But I cannot and I will not endorse Credlin, nor defend her against any criticism or apportionment of responsibility for the unmitigated mess the government finds itself in.
This weekend, Liberal MPs will be engaged in a game as old as politics itself: counting, weighing probabilities, measuring allegiances, sifting odds.
Tony Abbott may or may not be replaced on Tuesday but as night follows day, I believe — regrettably — that his leadership has been too badly damaged (not least by those closest to and supposedly of most value to him) to recover his or the government’s standing.
And I think — to be blunt — that he’s finished.
I’m not going to rattle on about candidates, or who I will or won’t support; that’s a discussion we will likely have in more detail over the next few days, although I don’t think those readers familiar with my thoughts will need much effort to ascertain my position on such matters.
But in the absence of Abbott falling on his sword, the next four days will culminate in an ugly boilover at the party room meeting on Tuesday.
Someone in Peta Credlin’s shoes can control many things and, indeed, the conduct of any maniacal control freak is predicated on the complete domination of a sphere of interest to the total exclusion of considering anything or anyone that sits counter to their agenda.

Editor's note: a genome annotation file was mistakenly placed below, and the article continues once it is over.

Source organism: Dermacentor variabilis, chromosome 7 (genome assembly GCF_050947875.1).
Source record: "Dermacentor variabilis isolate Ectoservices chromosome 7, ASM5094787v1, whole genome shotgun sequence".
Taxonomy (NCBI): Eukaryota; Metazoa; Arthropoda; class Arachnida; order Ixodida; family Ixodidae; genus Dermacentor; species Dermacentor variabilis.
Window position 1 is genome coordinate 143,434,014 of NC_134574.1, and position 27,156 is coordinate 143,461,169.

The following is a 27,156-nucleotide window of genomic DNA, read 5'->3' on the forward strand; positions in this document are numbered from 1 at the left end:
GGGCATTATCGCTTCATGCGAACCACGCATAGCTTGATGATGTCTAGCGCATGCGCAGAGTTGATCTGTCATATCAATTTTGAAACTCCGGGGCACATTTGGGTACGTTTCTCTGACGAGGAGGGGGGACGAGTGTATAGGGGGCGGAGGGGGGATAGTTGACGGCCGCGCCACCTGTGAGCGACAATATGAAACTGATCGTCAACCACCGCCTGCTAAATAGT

But Credlin has proven singularly unable to manipulate, by the apparatus at her disposal, public opinion of the government she is charged with shepherding; and she cannot control backbench MPs in marginal electorates who fear the consequences of her exploits will result in them losing their seats.
It is clear she has spectacularly failed to carry government MPs with her: a needless chore, perhaps, if things are going well, but a fatal shortcoming when the wheels are falling off the cart: which, to be brutal, they are now.
We are in for a fascinating weekend, I think, and I’ll have a little more time in the next few days to continue our discussion here.
But I close with this thought: whether now or next month, any leader replacing Abbott who refuses to dismiss Credlin and overhaul the Prime Minister’s Office will receive no support whatsoever from this column until or unless that erroneous position is reversed; a change of leader could well form part of a general recovery in the Liberal Party’s stocks, but if the cancer at its epicentre remains in place, there’s little point even bothering to count the numbers in the first place.